- A new book by researchers demonstrates babies enjoy interacting in groups
- The book, Babies in Groups, to be launched on Tuesday 27 February in Sydney, shows babies find sustained pleasure in engagement with groups long before they have formed their first one-to-one bond with an adult
- This has implications for science, early education practice and policy, and for adult psychotherapy
A new book by a leading Charles Sturt University psychology academic and colleagues challenges current childcare policies, practices and assumptions underpinning notions about ‘single infant-adult attachment’ for healthy development.
The book, Babies in Groups – Expanding Imaginations, is written by Emeritus Professor Ben Bradley and co-authors Dr Jane Selby and Mr Matthew Stapleton.
Both Professor Bradley and Dr Selby, a clinical psychologist, are adjuncts in Charles Sturt’s School of Psychology. Mr Stapleton is CEO of Centre Support, a company that supports the operations of many of the Long Day Care Centres in Australia.
Babies in Groups explores the implications of its authors’ discovery that babies enjoy participating in groups well before they have formed their first one-to-one attachment with a caring adult.
Film evidence from two high-quality centres for early education and care shows the transformative effects of prioritising group arrangements across many settings – infant mealtimes, learning and play – both for babies and for educators.
“Our book shows that appreciating the true complexity of infants’ social lives depends on prolonged observation and rich descriptions of free-form infants-only group-behaviour – whether in a university studio or in daycare – something which scientists have never done before, so far as I know,” Professor Bradley said.
Based on this evidence, the authors argue that current childcare policies, clinical practices and professional assumptions about parenting, childcare and healthy development are mistaken in giving primary importance to infants’ one-to-one ‘attachments’ to adults.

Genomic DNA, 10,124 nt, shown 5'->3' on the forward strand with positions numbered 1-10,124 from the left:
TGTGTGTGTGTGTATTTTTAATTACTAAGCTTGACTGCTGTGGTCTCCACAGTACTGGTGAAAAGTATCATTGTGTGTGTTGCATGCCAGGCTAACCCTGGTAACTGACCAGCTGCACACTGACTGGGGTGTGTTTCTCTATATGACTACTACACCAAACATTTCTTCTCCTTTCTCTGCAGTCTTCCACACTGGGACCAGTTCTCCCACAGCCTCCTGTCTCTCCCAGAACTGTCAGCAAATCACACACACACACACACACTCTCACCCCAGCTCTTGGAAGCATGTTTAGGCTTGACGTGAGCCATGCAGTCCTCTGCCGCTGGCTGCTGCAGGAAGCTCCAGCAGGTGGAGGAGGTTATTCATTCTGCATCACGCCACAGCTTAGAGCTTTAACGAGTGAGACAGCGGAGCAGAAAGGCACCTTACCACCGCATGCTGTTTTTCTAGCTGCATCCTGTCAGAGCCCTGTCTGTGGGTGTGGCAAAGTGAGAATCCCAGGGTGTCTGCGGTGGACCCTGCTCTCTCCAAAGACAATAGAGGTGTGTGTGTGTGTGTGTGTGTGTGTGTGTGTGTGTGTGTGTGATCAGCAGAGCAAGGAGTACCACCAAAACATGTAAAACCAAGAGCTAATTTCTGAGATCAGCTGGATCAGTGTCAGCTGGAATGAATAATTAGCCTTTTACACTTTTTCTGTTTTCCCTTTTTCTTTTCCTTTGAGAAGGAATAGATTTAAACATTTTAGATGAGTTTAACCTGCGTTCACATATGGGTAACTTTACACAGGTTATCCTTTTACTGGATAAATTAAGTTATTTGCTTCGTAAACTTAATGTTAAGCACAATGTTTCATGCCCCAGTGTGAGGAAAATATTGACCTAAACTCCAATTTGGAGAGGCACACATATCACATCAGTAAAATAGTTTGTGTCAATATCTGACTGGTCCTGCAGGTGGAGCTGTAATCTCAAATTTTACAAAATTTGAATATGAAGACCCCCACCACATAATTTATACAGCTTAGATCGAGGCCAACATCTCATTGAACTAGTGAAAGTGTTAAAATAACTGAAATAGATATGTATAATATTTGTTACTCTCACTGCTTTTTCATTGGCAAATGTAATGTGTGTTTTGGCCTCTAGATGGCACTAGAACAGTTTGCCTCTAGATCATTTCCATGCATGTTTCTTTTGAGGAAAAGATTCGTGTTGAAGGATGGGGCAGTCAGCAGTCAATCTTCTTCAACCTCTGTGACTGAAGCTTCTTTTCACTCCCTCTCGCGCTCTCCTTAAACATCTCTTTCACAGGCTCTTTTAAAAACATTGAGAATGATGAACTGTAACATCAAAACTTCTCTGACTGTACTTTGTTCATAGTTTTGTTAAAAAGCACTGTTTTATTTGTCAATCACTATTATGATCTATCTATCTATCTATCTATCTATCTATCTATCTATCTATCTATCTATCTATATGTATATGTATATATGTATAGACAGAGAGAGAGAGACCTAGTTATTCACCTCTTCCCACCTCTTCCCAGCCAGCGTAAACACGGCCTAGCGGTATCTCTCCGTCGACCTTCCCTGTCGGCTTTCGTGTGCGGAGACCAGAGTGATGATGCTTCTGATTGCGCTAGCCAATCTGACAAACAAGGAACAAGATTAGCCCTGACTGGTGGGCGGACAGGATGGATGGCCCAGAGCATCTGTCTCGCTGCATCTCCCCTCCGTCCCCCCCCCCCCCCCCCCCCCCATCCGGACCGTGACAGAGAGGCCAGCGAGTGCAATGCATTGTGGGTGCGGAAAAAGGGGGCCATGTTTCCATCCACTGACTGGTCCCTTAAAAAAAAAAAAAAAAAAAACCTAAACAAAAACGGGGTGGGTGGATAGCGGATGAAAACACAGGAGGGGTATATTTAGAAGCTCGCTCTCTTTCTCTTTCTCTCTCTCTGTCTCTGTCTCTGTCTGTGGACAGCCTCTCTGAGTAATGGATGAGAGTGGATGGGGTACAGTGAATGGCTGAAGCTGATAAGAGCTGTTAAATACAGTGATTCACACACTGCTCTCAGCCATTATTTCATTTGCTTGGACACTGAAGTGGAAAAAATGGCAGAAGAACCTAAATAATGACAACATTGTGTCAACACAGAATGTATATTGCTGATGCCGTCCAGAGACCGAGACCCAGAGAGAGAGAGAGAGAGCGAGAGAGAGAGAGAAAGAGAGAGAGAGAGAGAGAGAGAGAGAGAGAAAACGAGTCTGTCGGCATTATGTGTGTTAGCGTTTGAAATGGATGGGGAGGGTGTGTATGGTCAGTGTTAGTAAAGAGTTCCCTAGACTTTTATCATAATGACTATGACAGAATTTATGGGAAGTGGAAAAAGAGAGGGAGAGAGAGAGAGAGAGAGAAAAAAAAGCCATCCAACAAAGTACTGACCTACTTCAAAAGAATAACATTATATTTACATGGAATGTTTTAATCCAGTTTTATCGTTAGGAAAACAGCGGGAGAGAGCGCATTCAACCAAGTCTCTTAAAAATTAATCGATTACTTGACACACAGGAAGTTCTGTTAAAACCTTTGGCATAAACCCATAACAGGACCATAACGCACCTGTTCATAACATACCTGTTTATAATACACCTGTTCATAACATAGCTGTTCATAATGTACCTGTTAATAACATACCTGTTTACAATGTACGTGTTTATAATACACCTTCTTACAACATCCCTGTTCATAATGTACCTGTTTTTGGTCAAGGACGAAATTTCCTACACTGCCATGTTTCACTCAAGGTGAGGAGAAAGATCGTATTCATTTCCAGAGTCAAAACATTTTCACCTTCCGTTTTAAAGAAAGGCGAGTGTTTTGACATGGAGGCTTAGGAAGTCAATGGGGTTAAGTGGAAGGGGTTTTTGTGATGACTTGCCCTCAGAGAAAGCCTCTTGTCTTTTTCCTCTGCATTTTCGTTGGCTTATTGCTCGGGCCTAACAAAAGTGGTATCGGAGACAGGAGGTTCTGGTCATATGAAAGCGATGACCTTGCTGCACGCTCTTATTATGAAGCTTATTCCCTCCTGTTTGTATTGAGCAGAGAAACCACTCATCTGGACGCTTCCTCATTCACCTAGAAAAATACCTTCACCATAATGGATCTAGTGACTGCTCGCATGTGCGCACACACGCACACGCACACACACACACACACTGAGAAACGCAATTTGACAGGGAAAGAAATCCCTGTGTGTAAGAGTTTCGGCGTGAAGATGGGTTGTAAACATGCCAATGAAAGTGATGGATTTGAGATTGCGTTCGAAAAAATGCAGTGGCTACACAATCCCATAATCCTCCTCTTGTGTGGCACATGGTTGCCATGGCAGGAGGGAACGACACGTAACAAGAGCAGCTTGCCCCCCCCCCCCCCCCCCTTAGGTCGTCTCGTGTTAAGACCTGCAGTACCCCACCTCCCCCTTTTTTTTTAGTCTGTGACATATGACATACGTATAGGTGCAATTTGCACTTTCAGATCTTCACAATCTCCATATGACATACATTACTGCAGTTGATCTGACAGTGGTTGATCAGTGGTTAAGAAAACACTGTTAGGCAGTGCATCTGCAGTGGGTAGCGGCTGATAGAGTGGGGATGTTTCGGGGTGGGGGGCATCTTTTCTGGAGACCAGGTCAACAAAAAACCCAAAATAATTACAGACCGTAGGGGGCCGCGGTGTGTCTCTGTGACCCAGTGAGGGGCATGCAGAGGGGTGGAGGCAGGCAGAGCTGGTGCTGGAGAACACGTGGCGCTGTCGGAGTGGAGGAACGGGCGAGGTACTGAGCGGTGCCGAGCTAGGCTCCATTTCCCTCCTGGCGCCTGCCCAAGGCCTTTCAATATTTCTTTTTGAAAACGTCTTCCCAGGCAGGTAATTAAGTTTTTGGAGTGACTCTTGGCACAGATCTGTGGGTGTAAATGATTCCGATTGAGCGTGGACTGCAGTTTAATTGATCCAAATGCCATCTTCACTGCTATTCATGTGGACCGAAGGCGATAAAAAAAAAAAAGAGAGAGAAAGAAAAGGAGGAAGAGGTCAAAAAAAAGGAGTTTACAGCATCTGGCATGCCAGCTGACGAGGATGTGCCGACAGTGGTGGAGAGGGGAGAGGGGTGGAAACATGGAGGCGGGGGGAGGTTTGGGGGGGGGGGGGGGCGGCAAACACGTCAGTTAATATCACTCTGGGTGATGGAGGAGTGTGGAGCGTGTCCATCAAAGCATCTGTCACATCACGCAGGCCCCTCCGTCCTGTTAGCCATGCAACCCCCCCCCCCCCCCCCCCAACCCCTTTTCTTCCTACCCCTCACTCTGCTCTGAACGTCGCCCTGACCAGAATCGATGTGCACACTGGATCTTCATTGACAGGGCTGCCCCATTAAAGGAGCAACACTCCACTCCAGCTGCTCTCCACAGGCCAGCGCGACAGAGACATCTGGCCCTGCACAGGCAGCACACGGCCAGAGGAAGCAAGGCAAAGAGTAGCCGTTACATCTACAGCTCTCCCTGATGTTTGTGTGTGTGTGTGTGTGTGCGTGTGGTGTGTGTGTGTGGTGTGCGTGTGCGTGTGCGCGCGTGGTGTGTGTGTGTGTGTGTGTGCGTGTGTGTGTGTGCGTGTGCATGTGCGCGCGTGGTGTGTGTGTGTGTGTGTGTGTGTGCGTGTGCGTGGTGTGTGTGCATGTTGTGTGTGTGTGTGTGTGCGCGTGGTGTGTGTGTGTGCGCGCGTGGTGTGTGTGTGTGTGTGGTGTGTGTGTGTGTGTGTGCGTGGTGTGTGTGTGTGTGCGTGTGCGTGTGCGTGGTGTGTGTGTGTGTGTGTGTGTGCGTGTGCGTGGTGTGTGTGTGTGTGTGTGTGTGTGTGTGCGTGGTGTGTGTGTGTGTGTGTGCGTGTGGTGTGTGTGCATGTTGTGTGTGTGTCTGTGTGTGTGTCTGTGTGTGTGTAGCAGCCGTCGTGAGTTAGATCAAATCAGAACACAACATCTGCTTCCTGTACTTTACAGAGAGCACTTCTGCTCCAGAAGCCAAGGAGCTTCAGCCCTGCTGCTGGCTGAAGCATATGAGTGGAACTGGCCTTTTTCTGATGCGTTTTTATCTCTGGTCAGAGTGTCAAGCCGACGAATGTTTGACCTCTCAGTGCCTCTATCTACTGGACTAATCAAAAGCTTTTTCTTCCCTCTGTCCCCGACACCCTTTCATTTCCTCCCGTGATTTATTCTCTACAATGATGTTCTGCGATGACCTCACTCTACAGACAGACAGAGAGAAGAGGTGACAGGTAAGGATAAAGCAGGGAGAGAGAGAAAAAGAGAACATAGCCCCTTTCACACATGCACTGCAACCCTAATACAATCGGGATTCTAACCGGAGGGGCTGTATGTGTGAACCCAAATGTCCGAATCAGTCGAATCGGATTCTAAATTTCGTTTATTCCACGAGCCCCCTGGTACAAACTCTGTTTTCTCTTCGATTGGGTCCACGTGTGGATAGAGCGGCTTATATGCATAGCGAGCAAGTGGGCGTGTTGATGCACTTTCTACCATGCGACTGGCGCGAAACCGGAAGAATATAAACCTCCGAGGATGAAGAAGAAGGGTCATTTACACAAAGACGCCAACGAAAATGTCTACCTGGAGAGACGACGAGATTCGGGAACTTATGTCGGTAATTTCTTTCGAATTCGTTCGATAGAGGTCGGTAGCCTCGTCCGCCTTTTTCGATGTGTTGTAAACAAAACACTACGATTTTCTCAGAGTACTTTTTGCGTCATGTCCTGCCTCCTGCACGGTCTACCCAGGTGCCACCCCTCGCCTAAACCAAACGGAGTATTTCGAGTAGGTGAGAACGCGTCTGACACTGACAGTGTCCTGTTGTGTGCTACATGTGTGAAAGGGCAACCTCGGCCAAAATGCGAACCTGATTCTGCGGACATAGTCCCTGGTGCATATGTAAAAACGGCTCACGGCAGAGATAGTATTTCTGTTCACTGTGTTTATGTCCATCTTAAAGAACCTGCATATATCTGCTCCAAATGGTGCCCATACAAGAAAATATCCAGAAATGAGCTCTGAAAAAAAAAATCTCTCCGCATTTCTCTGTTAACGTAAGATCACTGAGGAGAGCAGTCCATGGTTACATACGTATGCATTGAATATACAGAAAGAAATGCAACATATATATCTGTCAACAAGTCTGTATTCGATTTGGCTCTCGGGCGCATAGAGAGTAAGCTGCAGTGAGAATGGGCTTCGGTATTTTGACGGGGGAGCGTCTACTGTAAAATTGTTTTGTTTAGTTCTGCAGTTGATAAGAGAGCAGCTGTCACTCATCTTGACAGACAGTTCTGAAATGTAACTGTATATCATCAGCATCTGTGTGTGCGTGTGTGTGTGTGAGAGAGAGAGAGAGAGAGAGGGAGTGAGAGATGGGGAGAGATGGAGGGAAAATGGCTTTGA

They show that these assumptions are not based on good science, and have misogynistic and culturally inappropriate consequences.
in Groups goes on to detail how ignoring group contexts in many clinical traditions can distort descriptions of what happens in therapy, producing such unintended consequences as ‘mother-blaming’ and misunderstandings of how infants’ experiences may link to any future problems they may suffer when grown up.
The book summarises the several sources of evidence which falsify claims that science proves an inborn gift for dyadic communication, or for forming one-to-one infant-adult attachments, that grounds human development.
Babies in Groups is published by Oxford University Press and will be launched at 5pm on Tuesday 27 February at 47/52-60 Renwick St, Redfern, Sydney (corner of Renwick and Wells Streets).
Please RSVP to Mr Matthew Stapleton at email@example.com
Growing use of daycare for infants across Australia and internationally makes the book’s message particularly timely. For this reason, the authors have made it free to download.